By Rex Hammock, CEO
If you google “the lost art of storytelling,” you’ll find link after link of people longing for a bygone time when there were great storytellers. “We’ve lost the ability to tell stories well,” they lament. We lost it in a time and place called the good ol’ days, they mourn.
In reality, we are living in a golden age of storytelling. Never have there been more stories, more ways to tell stories, more outlets for sharing stories or more fans of storytelling.
Today, storytelling is taught in schools, from first grade through graduate school. Ted Talks , radio programs like The Moth and This American Life , hundreds of podcasts, and a 16-hour Ken Burns documentary about the history of country music—all are filled with stories that inspire, enlighten and engage.
Just stop and listen: That sound you hear is another true-crime podcast or one of 1,000 new YouTube stories about a person’s tiny house. Sure, there may be some really bad storytelling out there today. And yes, it’s likely that some of what’s being produced may be more noise than story.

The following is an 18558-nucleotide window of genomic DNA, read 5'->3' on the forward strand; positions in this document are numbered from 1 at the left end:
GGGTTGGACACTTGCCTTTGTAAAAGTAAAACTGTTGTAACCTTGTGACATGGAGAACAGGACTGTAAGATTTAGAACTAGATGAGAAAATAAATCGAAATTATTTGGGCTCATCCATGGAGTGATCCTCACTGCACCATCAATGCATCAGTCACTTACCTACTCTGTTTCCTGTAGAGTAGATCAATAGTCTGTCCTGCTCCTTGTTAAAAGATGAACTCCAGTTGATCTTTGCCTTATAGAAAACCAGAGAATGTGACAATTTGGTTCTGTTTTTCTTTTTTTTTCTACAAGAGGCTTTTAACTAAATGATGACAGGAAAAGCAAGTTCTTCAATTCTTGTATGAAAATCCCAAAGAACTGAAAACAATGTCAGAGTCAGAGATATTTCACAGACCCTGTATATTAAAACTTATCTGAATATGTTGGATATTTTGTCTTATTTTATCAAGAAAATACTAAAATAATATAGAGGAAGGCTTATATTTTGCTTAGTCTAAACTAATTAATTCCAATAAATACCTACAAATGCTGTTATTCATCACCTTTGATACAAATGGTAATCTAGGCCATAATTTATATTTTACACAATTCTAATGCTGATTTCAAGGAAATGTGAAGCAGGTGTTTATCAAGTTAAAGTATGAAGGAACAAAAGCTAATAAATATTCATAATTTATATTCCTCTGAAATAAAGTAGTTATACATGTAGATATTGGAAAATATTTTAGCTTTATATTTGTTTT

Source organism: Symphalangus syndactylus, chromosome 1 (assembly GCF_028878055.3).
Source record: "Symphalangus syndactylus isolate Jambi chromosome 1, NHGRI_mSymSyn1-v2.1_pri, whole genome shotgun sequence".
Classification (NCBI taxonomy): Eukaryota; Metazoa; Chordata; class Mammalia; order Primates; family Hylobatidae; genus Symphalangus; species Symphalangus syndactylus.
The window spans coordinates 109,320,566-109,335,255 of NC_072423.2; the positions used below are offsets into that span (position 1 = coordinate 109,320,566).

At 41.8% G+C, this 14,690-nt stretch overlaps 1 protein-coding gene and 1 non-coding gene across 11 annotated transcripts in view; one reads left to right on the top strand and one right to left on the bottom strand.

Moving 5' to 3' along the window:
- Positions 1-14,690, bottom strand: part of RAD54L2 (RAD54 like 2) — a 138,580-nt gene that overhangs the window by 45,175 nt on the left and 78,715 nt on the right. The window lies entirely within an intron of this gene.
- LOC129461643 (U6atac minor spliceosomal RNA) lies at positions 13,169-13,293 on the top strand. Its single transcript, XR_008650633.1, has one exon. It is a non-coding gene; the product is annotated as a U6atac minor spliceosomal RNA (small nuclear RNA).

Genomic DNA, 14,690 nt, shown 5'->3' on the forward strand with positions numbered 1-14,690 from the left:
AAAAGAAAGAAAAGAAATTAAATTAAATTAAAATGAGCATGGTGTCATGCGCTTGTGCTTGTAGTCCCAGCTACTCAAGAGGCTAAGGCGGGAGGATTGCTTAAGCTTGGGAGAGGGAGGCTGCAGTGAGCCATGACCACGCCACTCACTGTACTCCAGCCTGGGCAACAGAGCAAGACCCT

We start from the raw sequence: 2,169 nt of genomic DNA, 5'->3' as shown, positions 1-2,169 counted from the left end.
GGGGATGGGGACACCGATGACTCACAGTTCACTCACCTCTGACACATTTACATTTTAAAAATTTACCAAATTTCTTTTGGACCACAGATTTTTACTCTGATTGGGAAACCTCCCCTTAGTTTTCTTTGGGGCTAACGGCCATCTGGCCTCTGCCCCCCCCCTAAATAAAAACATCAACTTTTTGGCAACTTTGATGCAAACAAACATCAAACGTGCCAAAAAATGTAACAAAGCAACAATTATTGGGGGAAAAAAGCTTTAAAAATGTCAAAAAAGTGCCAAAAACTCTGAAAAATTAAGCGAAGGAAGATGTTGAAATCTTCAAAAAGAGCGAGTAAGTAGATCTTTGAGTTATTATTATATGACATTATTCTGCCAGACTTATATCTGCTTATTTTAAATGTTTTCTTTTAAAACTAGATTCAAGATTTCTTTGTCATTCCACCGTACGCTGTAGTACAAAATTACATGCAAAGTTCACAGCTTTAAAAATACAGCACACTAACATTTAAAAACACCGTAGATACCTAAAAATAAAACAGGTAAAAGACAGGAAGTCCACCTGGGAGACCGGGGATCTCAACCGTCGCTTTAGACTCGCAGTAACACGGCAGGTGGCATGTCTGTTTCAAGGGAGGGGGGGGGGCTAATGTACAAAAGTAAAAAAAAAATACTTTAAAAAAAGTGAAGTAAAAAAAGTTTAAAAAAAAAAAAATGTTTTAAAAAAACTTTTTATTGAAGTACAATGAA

But as marketers, we must realize the importance of using all the content tools available to us to create and share stories that make our products unique. It’s time to stop stringing together buzzwords in a PowerPoint deck and calling that good storytelling. It’s time to discover the power of stories that explain the “why” behind your company or association—not just who you are or what you do.
Stories are what explain your brand and keep it relevant and timely. Customers want to hear your story. It’s time to share.
Storytelling has never been better.
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